In the past few years, the British trade unions have adopted training and learning as an important element of their agenda. This learning agenda is perhaps the fastest growing philosophy of trade union activity, although it is one of the newest. The involvement of unions in learning is a distinct role from its historic activity of organising and agitating. The role of unions in establishing ‘learning agreements’ with employers, creating union learning representative (ULR) and several union learning programs are seen as success stories associated with unions, which even seemed to signal the renewal of unions.
The commitment of the labour government, to develop Britain as a high-skill and knowledge-oriented economy has supported union learning through union learning fund (ULF) and statutory backing for ULRs. Unions have also been provided a stakeholder role in the vocational education and training system (VET). Today, most of the important institutional bodies include a formal representation of unions. Unions are represented in the learning skills council (LSC) and the sector skills council (SSC).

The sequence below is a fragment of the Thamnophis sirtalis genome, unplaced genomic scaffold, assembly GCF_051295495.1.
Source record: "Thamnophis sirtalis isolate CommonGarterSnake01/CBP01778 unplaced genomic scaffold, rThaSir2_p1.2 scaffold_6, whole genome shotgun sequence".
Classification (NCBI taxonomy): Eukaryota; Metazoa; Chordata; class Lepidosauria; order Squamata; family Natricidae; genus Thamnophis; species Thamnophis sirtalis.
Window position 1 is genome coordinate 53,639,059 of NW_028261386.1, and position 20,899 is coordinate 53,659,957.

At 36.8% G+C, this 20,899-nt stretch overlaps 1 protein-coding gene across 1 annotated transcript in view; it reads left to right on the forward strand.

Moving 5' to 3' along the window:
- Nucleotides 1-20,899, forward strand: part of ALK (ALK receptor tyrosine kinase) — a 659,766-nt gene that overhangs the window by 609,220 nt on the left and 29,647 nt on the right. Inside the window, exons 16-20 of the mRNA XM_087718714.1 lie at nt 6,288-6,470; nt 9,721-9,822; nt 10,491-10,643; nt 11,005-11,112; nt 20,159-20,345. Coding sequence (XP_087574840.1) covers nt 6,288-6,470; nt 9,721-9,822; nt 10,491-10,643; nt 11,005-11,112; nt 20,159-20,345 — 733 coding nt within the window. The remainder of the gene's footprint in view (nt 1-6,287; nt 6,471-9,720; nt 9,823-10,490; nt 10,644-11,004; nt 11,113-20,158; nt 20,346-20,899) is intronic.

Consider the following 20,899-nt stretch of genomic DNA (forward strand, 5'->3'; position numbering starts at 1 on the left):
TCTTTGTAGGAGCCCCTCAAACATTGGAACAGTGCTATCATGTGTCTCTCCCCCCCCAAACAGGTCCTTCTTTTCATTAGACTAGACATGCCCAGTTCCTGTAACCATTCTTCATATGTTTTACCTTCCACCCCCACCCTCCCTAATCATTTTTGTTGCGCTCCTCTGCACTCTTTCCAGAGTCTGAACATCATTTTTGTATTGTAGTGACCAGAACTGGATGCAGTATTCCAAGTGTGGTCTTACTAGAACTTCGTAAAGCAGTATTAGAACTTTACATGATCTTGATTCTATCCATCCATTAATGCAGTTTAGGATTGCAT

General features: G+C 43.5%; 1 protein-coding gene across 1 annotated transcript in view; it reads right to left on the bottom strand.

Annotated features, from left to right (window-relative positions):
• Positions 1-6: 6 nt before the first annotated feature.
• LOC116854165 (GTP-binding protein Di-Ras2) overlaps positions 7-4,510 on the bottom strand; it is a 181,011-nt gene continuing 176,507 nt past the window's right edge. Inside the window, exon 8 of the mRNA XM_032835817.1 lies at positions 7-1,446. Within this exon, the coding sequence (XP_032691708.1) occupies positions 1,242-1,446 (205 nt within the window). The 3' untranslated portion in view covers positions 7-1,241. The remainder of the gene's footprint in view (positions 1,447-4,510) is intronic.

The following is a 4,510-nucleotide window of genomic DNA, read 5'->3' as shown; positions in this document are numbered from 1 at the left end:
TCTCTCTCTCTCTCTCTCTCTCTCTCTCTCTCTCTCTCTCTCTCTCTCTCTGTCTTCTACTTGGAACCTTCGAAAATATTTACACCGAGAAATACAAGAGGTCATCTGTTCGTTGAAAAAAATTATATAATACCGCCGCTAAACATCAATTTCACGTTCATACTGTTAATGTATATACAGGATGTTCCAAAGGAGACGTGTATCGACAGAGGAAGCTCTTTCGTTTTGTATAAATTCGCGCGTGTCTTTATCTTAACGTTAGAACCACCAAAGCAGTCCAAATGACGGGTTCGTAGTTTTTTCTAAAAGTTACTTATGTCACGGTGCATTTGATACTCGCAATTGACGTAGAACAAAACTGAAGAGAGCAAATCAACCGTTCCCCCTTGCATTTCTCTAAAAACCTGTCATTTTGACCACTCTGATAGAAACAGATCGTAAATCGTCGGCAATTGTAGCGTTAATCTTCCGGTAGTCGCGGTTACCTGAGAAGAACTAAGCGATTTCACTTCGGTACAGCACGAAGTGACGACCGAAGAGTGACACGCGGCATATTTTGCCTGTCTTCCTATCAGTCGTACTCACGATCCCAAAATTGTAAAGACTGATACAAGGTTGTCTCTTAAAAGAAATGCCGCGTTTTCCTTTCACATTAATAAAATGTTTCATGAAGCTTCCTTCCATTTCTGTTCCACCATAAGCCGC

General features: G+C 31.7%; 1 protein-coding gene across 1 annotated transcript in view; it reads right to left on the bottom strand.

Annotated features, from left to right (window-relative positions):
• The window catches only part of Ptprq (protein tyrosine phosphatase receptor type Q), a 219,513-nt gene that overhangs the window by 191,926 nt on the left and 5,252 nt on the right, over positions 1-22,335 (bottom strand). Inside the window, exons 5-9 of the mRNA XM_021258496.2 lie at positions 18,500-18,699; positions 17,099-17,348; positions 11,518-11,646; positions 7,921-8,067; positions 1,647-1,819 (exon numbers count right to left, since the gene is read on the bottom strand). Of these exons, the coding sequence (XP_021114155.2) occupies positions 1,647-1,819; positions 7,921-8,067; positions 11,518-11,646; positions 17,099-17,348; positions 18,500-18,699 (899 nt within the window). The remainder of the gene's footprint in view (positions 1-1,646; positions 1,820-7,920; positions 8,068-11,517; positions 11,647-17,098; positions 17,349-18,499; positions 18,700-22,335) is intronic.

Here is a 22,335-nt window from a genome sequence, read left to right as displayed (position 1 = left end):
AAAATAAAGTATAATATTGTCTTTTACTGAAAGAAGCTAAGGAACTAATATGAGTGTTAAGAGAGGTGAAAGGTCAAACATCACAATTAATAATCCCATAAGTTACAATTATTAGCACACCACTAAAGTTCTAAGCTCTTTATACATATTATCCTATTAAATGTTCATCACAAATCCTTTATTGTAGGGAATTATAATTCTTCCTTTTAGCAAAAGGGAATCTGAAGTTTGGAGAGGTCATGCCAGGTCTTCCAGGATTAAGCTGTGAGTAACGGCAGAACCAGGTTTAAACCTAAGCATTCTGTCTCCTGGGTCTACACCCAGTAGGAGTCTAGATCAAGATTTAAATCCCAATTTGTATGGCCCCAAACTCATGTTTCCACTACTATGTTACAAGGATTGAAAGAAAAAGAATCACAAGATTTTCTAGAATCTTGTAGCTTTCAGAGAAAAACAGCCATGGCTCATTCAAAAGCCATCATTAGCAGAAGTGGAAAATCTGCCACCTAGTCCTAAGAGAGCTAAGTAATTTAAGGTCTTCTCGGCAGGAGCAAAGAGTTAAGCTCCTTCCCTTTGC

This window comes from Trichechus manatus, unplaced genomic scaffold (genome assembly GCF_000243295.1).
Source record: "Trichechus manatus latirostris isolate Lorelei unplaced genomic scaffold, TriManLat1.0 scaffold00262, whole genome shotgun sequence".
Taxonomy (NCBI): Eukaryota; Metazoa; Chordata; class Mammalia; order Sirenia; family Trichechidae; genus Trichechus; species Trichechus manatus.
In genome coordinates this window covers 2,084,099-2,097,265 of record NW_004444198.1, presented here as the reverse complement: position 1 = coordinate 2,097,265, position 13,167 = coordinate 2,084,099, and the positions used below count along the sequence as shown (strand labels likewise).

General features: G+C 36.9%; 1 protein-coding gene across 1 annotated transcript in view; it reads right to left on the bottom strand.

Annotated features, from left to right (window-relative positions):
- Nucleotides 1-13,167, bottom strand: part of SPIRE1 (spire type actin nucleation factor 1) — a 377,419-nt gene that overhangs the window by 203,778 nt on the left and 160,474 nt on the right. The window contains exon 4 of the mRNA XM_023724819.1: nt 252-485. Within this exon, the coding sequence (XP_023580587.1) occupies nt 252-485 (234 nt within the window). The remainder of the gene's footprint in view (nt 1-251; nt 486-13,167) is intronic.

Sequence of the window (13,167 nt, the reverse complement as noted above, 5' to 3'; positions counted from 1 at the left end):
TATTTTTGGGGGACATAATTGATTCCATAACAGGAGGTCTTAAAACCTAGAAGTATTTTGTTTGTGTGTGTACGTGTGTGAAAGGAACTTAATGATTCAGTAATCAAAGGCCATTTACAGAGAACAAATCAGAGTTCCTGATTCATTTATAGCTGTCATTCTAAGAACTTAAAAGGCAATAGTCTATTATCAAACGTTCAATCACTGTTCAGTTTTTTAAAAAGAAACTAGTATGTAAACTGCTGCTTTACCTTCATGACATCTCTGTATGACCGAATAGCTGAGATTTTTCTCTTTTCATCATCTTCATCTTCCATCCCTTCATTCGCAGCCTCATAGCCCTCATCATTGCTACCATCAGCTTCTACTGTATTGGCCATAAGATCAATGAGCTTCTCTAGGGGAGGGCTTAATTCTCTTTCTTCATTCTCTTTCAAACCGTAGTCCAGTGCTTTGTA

New sector skills agreements and regional skills agreements have been formed in sectors where unions are present. The Trade Union Congress (TUC) has a formal representation on the National Skills Alliance to advice government on the implementation and progress of skills strategy. This approach is seen as the governments’ ‘social partnership’ strategy. The representation and roles of trade unions today, perhaps reflect the exclusion and marginalisation policies of the earlier conservative governments. Union involvement in workplace learning 4
The LSCs and SSCs are primarily conceived as employer-led groups with trade unions offered only one seat, along with the other voluntary organizations. Unions thus have very limited scope to influence the operation of these bodies. The TUC has made it clear that there is a lack of robust social partnership approach to skills and that it wants a better voice in these bodies. In continental Europe, unions have equal representation with employers on the main VET body, and decision-making opportunities are offered to all partners.
However, many people feel that increased union representation in these bodies cannot make much difference as the state has the dominant role. However the effectiveness of using learning and skills, as catalysts for union resurgence is dependent on the union’s ability to establish qualitative and quantitative roles, and in sustaining its network, while being able to have individual employers with it, which is very crucial.